Friday, December 18, 2015

The vegetable garden in a warm December

It's going to be pretty chilly tonight, but the forecast for the coming week sounds a lot like the rest of December - unseasonably warm, and not the slightest chance of a white Christmas. We are breaking records both locally and globally, spring flowers are bursting out all over again, and it's hard to decide what to wear. But what does it mean for the vegetable garden?

Well, first of all it depends a lot on exactly where you live. I'm in Germantown, in upper Montgomery County, where the October frost killed off all the summer vegetables in my community garden plot, no question. I still have some lovely fall vegetables producing - kale, cabbage, broccoli, gai lan (Chinese broccoli), lettuce, and the Swiss chard I planted in the spring. But I know that a lot of my down-county, inside-the-Beltway friends didn't lose their summer plants until November - and maybe they wouldn't have done so if they hadn't pulled them out (because surely the warm weather was over!). Kathy Jentz of Washington Gardener magazine reported on Thanksgiving that she was still picking green beans from her Silver Spring garden. So what else is still out there, out of season?

MG Robin Ritterhoff sent me these photos taken this week in her Bethesda garden - first, alpine strawberries forming berries:

And one remaining volunteer cherry tomato with green fruits on it:

MG Pat Kenny (Silver Spring) reports: "Our peppadew, Bishop's Hat, peppers, C. baccatum var pendulum, are still dangling on the 6-foot+ tall plant. Green, some turning orange. When brought in, they turn red - deliciously sweet on outside until you get toward pungent center."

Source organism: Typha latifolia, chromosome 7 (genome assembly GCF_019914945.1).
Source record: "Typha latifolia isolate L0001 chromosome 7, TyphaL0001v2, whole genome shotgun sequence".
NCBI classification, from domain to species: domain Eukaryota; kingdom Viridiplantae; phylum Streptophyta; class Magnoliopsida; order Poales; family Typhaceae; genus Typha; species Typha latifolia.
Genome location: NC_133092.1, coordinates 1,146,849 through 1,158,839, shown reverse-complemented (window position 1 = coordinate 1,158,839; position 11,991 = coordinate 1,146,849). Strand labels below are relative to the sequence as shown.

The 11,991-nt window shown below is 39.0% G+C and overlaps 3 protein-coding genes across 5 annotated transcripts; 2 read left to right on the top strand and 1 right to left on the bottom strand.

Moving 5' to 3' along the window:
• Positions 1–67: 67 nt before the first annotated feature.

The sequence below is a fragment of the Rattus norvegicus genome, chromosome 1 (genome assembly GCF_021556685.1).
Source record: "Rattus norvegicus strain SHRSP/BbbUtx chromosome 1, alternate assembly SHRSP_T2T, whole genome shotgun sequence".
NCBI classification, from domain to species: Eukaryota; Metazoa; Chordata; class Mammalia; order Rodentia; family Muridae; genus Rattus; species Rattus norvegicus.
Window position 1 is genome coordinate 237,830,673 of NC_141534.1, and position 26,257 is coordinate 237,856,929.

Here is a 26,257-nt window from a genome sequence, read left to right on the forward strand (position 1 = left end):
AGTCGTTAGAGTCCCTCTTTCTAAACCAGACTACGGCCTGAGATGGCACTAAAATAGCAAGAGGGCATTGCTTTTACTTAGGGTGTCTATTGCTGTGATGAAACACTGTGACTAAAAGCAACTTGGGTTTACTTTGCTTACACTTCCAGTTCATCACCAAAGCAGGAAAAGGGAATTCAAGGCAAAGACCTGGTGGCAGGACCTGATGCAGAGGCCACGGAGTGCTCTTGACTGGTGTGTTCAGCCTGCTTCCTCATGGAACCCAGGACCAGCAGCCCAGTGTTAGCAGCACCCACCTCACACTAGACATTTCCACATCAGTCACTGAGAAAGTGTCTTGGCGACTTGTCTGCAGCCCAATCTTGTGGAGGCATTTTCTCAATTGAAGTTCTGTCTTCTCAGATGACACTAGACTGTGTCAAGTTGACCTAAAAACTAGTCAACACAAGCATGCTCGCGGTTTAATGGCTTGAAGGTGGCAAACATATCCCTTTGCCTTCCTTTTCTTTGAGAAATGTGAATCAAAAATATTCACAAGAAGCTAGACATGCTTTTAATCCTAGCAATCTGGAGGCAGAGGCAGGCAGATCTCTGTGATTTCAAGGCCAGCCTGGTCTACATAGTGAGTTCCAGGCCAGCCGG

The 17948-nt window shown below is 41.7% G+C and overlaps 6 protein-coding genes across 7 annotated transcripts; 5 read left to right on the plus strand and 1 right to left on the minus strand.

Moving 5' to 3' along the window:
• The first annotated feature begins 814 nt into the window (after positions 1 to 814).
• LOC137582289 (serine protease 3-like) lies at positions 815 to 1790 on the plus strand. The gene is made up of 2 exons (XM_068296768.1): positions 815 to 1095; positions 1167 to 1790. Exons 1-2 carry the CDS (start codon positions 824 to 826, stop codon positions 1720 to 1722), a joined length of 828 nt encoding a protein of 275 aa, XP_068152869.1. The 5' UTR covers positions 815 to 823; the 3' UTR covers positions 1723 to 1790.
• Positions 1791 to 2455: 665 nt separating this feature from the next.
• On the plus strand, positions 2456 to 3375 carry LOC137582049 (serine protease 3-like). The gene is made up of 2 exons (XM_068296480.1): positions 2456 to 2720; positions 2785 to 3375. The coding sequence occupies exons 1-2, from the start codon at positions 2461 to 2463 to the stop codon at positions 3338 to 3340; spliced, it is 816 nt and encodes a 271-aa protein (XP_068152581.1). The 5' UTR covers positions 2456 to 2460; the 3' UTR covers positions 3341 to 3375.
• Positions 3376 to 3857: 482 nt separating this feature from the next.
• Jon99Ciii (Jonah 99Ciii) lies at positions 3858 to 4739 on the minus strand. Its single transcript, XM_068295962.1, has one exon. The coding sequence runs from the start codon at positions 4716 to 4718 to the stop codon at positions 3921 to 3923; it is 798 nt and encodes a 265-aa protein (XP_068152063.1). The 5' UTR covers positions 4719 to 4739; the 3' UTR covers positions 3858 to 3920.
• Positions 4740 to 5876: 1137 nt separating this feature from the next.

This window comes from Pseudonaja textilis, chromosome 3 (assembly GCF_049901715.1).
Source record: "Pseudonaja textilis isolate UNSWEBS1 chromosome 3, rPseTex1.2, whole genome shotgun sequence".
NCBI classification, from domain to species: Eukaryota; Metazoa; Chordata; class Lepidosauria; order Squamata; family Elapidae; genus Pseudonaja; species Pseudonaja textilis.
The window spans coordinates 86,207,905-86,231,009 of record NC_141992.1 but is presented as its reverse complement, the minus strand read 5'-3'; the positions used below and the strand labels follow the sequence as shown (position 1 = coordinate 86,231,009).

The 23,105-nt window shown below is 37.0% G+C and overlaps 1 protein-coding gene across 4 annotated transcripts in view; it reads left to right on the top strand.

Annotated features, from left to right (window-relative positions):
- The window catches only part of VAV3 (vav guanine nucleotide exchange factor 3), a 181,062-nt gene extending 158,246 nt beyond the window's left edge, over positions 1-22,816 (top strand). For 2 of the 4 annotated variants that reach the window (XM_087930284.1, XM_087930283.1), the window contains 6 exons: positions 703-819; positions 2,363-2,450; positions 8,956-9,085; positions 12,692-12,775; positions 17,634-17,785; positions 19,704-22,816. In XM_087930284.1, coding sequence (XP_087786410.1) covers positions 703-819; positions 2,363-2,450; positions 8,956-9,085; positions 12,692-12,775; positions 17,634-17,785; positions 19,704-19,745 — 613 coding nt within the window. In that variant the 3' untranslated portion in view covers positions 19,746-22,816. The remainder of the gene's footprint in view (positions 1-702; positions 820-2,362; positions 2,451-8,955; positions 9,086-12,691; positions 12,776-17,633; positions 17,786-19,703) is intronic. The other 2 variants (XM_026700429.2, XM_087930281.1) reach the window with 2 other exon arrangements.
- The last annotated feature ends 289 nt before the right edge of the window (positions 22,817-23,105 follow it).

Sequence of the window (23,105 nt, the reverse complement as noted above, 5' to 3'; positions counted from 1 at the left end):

And we've got a report via the Capital Weather Gang of tomatoes and eggplants growing fruit somewhere in the DC area (scroll down past all the flowers - but the flowers are cool too!).

Anyone else have summer vegetables still going? Leave a comment!

Otherwise, fall vegetables are doing splendidly, like MG Cindy Walczak's just-picked radishes:

which came up from the seed of her spring-planted radishes. And MG LeeAnne Gelletly reports a huge patch of parsley:

as do several other Master Gardeners. MG Joy Adler reports "herbs are incredibly fresh, with new growth. Fat parsley clumps, high growth on sage, rosemary, budding on lavender." I've seen flowers recently on my lavender as well.

Unfortunately, winter weeds are doing extremely well too, so we will have our work cut out for us! Perhaps it would be smart to use some of that warm Christmas week weather to get out and do some hoeing. And we can also spend time contemplating this increasingly unpredictable weather and how it might affect our future garden planning.

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